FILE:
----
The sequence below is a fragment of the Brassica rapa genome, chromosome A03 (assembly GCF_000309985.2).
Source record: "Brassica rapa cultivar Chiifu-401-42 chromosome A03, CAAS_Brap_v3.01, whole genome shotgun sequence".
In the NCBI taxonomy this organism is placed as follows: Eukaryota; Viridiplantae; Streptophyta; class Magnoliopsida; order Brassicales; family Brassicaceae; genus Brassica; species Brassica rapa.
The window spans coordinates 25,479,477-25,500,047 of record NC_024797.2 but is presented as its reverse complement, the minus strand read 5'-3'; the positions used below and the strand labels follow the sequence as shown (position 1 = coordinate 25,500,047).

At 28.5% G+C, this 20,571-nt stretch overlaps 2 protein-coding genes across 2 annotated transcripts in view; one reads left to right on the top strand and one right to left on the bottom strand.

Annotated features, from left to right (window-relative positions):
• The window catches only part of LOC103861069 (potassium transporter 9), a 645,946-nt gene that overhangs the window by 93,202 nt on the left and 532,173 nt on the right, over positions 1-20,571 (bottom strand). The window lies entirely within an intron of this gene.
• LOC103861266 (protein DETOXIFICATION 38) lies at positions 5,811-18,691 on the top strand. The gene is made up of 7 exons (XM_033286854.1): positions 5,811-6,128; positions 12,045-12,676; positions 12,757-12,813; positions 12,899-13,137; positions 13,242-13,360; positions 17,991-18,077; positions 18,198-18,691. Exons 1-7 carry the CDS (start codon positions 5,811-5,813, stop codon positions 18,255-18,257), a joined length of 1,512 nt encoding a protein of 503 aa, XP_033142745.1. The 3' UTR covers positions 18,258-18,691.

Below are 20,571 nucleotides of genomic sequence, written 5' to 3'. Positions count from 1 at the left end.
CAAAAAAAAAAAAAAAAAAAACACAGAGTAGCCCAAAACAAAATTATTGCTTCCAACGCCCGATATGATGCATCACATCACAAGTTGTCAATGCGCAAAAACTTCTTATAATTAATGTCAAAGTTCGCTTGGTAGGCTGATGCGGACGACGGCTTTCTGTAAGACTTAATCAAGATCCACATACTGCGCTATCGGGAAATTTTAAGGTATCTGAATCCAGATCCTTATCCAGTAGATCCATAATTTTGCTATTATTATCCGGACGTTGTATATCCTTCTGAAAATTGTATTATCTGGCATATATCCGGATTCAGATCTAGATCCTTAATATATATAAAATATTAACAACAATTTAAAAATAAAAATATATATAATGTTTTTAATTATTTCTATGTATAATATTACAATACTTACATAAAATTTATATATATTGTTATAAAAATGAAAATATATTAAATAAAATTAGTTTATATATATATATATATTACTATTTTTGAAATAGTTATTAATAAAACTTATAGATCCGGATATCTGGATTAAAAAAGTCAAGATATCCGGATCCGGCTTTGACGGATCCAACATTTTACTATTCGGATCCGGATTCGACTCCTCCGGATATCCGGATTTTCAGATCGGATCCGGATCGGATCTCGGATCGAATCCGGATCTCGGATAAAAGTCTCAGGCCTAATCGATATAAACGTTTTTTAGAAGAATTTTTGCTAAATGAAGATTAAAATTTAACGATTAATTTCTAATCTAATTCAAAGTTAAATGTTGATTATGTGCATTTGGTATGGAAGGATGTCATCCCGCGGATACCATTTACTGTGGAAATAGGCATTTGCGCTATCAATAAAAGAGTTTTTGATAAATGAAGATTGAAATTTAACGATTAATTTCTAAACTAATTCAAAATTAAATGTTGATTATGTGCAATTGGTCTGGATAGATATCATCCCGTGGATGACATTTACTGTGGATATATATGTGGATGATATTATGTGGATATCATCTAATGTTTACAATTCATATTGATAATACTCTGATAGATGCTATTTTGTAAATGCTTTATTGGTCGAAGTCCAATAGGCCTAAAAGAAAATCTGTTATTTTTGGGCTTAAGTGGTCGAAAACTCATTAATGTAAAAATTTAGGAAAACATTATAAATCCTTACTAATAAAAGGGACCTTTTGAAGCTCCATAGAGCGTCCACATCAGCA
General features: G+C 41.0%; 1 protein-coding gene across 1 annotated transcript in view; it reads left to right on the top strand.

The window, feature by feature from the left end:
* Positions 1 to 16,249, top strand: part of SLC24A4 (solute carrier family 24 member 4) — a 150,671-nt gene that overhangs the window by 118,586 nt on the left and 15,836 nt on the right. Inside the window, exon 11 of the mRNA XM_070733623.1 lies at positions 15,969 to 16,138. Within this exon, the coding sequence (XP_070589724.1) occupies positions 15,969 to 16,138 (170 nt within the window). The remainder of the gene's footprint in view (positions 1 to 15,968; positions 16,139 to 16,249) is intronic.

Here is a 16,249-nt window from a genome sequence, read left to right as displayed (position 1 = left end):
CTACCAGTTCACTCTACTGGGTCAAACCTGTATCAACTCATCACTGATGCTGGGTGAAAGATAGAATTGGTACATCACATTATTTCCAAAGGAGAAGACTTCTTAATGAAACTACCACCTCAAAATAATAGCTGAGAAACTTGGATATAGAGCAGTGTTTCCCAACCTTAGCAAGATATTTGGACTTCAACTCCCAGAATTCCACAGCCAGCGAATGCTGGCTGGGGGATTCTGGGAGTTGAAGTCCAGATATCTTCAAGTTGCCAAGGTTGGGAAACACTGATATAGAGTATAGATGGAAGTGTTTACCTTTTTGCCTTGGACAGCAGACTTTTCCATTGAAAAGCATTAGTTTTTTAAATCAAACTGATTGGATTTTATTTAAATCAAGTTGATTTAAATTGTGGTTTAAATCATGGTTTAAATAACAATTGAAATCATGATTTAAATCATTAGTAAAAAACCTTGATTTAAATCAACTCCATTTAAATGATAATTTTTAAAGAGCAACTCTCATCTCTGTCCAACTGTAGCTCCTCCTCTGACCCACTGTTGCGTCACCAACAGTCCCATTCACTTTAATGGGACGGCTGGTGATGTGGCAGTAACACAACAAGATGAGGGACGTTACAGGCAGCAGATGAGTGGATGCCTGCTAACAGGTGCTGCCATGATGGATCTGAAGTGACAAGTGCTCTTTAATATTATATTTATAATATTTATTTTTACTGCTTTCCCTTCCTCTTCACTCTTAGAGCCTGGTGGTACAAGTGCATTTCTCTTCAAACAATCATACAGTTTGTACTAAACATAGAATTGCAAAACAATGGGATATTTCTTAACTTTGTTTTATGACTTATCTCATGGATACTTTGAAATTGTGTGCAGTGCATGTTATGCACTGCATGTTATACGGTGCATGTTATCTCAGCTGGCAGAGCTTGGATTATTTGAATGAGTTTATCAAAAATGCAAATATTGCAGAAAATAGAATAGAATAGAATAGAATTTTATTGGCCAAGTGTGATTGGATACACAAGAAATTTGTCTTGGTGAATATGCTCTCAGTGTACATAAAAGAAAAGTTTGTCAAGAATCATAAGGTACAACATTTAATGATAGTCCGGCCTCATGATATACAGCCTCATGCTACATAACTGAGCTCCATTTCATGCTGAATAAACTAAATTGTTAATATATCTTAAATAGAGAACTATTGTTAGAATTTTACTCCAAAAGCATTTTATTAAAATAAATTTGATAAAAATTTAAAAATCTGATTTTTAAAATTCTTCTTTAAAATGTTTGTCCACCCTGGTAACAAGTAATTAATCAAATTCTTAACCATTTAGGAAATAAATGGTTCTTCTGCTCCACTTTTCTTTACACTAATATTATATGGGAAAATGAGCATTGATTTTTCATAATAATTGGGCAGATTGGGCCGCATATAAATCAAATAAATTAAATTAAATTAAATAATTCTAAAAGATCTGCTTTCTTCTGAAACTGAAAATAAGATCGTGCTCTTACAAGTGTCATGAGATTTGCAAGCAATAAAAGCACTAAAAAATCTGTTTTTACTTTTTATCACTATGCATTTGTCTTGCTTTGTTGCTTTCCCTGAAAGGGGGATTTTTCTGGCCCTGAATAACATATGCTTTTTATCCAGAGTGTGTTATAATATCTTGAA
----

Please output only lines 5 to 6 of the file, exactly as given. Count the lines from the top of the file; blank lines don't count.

At 28.5% G+C, this 20,571-nt stretch overlaps 2 protein-coding genes across 2 annotated transcripts in view; one reads left to right on the top strand and one right to left on the bottom strand.

Annotated features, from left to right (window-relative positions):